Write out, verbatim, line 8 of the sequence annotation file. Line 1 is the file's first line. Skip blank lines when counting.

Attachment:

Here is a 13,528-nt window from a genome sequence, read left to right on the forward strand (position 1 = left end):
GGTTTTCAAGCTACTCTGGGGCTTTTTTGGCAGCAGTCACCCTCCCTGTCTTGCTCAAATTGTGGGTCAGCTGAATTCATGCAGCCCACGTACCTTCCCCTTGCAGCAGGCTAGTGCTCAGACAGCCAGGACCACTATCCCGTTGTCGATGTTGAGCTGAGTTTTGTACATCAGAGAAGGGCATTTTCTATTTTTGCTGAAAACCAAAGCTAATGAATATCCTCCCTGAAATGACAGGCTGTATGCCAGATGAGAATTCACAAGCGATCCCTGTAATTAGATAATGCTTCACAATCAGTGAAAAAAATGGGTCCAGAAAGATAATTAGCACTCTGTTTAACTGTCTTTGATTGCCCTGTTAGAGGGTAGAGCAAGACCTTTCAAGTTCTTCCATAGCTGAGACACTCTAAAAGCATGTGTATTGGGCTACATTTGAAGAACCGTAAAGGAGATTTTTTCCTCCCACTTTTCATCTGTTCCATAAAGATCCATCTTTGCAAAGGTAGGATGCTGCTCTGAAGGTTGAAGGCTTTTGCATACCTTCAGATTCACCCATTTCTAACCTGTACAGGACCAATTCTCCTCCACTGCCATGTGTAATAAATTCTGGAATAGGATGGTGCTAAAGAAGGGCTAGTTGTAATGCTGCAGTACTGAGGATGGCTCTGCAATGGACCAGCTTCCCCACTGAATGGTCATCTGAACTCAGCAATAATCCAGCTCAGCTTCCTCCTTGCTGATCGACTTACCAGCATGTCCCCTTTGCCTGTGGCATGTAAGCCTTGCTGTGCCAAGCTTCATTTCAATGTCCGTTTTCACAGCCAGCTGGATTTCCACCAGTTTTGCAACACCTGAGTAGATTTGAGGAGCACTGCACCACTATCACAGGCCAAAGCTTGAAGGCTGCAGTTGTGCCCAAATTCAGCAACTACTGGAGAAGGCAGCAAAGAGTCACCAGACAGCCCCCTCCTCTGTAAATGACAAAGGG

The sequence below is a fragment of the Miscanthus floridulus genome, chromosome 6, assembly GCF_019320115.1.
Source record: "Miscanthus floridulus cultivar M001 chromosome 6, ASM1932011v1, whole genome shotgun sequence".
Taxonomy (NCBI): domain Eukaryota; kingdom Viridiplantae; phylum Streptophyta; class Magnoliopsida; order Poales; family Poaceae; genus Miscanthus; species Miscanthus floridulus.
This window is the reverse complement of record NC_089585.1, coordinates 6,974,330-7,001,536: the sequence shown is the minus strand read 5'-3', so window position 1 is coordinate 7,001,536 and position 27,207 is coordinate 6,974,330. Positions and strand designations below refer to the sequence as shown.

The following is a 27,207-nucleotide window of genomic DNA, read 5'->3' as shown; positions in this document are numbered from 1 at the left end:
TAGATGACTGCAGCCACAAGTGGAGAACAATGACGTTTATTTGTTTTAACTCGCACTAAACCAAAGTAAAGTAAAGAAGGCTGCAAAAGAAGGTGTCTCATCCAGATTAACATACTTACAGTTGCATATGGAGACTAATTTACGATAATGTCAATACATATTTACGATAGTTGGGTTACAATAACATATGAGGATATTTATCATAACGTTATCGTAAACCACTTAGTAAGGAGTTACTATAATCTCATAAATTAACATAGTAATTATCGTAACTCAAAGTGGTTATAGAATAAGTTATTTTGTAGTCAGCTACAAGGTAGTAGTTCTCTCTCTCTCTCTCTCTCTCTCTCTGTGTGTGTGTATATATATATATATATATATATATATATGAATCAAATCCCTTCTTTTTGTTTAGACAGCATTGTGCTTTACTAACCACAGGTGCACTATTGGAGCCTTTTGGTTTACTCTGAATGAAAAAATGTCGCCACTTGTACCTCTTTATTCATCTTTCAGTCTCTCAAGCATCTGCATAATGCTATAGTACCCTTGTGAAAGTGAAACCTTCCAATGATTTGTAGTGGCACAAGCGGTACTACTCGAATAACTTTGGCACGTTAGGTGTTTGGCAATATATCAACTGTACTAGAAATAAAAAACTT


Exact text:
TAGATGACTGCAGCCACAAGTGGAGAACAATGACGTTTATTTGTTTTAACTCGCACTAAACCAAAGTAAAGTAAAGAAGGCTGCAAAAGAAGGTGTCTCATCCAGATTAACATACTTACAGTTGCATATGGAGACTAATTTACGATAATGTCAATACATATTTACGATAGTTGGGTTACAATAACATATGAGGATATTTATCATAACGTTATCGTAAACCACTTAGTAAGGAGTTACTATAATCTCATAAATTAACATAGTAATTATCGTAACTCAAAGTGGTTATAGAATAAGTTATTTTGTAGTCAGCTACAAGGTAGTAGTTCTCTCTCTCTCTCTCTCTCTCTCTCTGTGTGTGTGTATATATATATATATATATATATATATATGAATCAAATCCCTTCTTTTTGTTTAGACAGCATTGTGCTTTACTAACCACAGGTGCACTATTGGAGCCTTTTGGTTTACTCTGAATGAAAAAATGTCGCCACTTGTACCTCTTTATTCATCTTTCAGTCTCTCAAGCATCTGCATAATGCTATAGTACCCTTGTGAAAGTGAAACCTTCCAATGATTTGTAGTGGCACAAGCGGTACTACTCGAATAACTTTGGCACGTTAGGTGTTTGGCAATATATCAACTGTACTAGAAATAAAAAACTT